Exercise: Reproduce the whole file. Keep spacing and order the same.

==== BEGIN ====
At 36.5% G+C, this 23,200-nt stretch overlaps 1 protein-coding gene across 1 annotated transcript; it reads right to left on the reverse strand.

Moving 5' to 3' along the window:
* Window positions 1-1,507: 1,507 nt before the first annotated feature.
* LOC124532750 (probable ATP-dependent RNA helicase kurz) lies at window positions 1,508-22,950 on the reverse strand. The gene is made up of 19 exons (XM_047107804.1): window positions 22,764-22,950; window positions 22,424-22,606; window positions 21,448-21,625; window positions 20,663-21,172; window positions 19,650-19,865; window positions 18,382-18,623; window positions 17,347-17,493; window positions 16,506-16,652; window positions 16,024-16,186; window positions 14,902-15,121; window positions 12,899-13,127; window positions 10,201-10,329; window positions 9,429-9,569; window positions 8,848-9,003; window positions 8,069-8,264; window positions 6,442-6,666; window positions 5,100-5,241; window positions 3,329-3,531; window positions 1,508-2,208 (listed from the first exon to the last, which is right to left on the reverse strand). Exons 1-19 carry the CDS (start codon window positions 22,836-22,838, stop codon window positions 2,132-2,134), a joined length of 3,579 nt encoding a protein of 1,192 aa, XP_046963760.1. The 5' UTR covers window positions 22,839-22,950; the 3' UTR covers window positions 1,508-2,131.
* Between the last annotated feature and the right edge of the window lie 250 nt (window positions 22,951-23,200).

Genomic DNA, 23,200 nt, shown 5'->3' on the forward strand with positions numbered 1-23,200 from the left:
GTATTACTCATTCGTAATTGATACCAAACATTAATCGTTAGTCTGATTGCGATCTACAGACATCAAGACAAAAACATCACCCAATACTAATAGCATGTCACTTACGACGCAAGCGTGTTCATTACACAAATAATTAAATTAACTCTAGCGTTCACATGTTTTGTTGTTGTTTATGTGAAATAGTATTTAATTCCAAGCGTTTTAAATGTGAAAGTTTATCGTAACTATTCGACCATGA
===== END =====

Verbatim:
At 36.5% G+C, this 23,200-nt stretch overlaps 1 protein-coding gene across 1 annotated transcript; it reads right to left on the reverse strand.

Moving 5' to 3' along the window:
* Window positions 1-1,507: 1,507 nt before the first annotated feature.
* LOC124532750 (probable ATP-dependent RNA helicase kurz) lies at window positions 1,508-22,950 on the reverse strand. The gene is made up of 19 exons (XM_047107804.1): window positions 22,764-22,950; window positions 22,424-22,606; window positions 21,448-21,625; window positions 20,663-21,172; window positions 19,650-19,865; window positions 18,382-18,623; window positions 17,347-17,493; window positions 16,506-16,652; window positions 16,024-16,186; window positions 14,902-15,121; window positions 12,899-13,127; window positions 10,201-10,329; window positions 9,429-9,569; window positions 8,848-9,003; window positions 8,069-8,264; window positions 6,442-6,666; window positions 5,100-5,241; window positions 3,329-3,531; window positions 1,508-2,208 (listed from the first exon to the last, which is right to left on the reverse strand). Exons 1-19 carry the CDS (start codon window positions 22,836-22,838, stop codon window positions 2,132-2,134), a joined length of 3,579 nt encoding a protein of 1,192 aa, XP_046963760.1. The 5' UTR covers window positions 22,839-22,950; the 3' UTR covers window positions 1,508-2,131.
* Between the last annotated feature and the right edge of the window lie 250 nt (window positions 22,951-23,200).

Genomic DNA, 23,200 nt, shown 5'->3' on the forward strand with positions numbered 1-23,200 from the left:
GTATTACTCATTCGTAATTGATACCAAACATTAATCGTTAGTCTGATTGCGATCTACAGACATCAAGACAAAAACATCACCCAATACTAATAGCATGTCACTTACGACGCAAGCGTGTTCATTACACAAATAATTAAATTAACTCTAGCGTTCACATGTTTTGTTGTTGTTTATGTGAAATAGTATTTAATTCCAAGCGTTTTAAATGTGAAAGTTTATCGTAACTATTCGACCATGA